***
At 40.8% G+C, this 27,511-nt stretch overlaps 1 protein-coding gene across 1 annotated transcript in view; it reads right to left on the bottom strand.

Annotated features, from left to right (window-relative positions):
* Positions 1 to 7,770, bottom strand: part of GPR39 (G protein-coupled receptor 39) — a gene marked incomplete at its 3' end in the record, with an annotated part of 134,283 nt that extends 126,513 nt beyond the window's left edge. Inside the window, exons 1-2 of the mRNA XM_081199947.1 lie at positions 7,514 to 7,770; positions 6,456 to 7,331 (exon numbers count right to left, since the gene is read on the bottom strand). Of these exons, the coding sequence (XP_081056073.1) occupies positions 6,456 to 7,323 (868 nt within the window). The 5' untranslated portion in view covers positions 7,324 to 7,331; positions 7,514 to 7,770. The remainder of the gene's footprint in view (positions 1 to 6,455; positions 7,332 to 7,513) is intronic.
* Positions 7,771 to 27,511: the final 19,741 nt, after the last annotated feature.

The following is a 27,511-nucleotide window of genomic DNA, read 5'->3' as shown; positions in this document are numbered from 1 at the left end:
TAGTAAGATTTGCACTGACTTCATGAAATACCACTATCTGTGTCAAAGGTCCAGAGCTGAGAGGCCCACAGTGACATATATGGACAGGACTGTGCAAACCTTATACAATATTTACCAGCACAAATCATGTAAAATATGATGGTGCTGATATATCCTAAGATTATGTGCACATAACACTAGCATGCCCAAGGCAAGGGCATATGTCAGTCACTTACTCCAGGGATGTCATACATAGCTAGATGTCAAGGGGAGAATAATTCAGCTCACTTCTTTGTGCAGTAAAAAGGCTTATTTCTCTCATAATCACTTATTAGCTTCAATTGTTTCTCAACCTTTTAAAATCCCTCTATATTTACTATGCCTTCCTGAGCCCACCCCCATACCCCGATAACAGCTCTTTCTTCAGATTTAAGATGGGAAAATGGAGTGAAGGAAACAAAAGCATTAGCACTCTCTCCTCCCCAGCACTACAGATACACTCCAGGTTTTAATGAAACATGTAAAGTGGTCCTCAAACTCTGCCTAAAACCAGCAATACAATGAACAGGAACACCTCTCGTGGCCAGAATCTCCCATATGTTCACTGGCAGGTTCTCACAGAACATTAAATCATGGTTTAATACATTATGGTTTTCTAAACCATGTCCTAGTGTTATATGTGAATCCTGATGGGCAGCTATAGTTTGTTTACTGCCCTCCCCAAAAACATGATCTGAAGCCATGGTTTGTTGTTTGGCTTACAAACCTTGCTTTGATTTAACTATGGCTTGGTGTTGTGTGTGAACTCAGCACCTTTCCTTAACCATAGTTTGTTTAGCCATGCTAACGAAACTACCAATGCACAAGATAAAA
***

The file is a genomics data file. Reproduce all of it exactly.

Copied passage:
At 40.8% G+C, this 27,511-nt stretch overlaps 1 protein-coding gene across 1 annotated transcript in view; it reads right to left on the bottom strand.

Annotated features, from left to right (window-relative positions):
* Positions 1 to 7,770, bottom strand: part of GPR39 (G protein-coupled receptor 39) — a gene marked incomplete at its 3' end in the record, with an annotated part of 134,283 nt that extends 126,513 nt beyond the window's left edge. Inside the window, exons 1-2 of the mRNA XM_081199947.1 lie at positions 7,514 to 7,770; positions 6,456 to 7,331 (exon numbers count right to left, since the gene is read on the bottom strand). Of these exons, the coding sequence (XP_081056073.1) occupies positions 6,456 to 7,323 (868 nt within the window). The 5' untranslated portion in view covers positions 7,324 to 7,331; positions 7,514 to 7,770. The remainder of the gene's footprint in view (positions 1 to 6,455; positions 7,332 to 7,513) is intronic.
* Positions 7,771 to 27,511: the final 19,741 nt, after the last annotated feature.

The following is a 27,511-nucleotide window of genomic DNA, read 5'->3' as shown; positions in this document are numbered from 1 at the left end:
TAGTAAGATTTGCACTGACTTCATGAAATACCACTATCTGTGTCAAAGGTCCAGAGCTGAGAGGCCCACAGTGACATATATGGACAGGACTGTGCAAACCTTATACAATATTTACCAGCACAAATCATGTAAAATATGATGGTGCTGATATATCCTAAGATTATGTGCACATAACACTAGCATGCCCAAGGCAAGGGCATATGTCAGTCACTTACTCCAGGGATGTCATACATAGCTAGATGTCAAGGGGAGAATAATTCAGCTCACTTCTTTGTGCAGTAAAAAGGCTTATTTCTCTCATAATCACTTATTAGCTTCAATTGTTTCTCAACCTTTTAAAATCCCTCTATATTTACTATGCCTTCCTGAGCCCACCCCCATACCCCGATAACAGCTCTTTCTTCAGATTTAAGATGGGAAAATGGAGTGAAGGAAACAAAAGCATTAGCACTCTCTCCTCCCCAGCACTACAGATACACTCCAGGTTTTAATGAAACATGTAAAGTGGTCCTCAAACTCTGCCTAAAACCAGCAATACAATGAACAGGAACACCTCTCGTGGCCAGAATCTCCCATATGTTCACTGGCAGGTTCTCACAGAACATTAAATCATGGTTTAATACATTATGGTTTTCTAAACCATGTCCTAGTGTTATATGTGAATCCTGATGGGCAGCTATAGTTTGTTTACTGCCCTCCCCAAAAACATGATCTGAAGCCATGGTTTGTTGTTTGGCTTACAAACCTTGCTTTGATTTAACTATGGCTTGGTGTTGTGTGTGAACTCAGCACCTTTCCTTAACCATAGTTTGTTTAGCCATGCTAACGAAACTACCAATGCACAAGATAAAA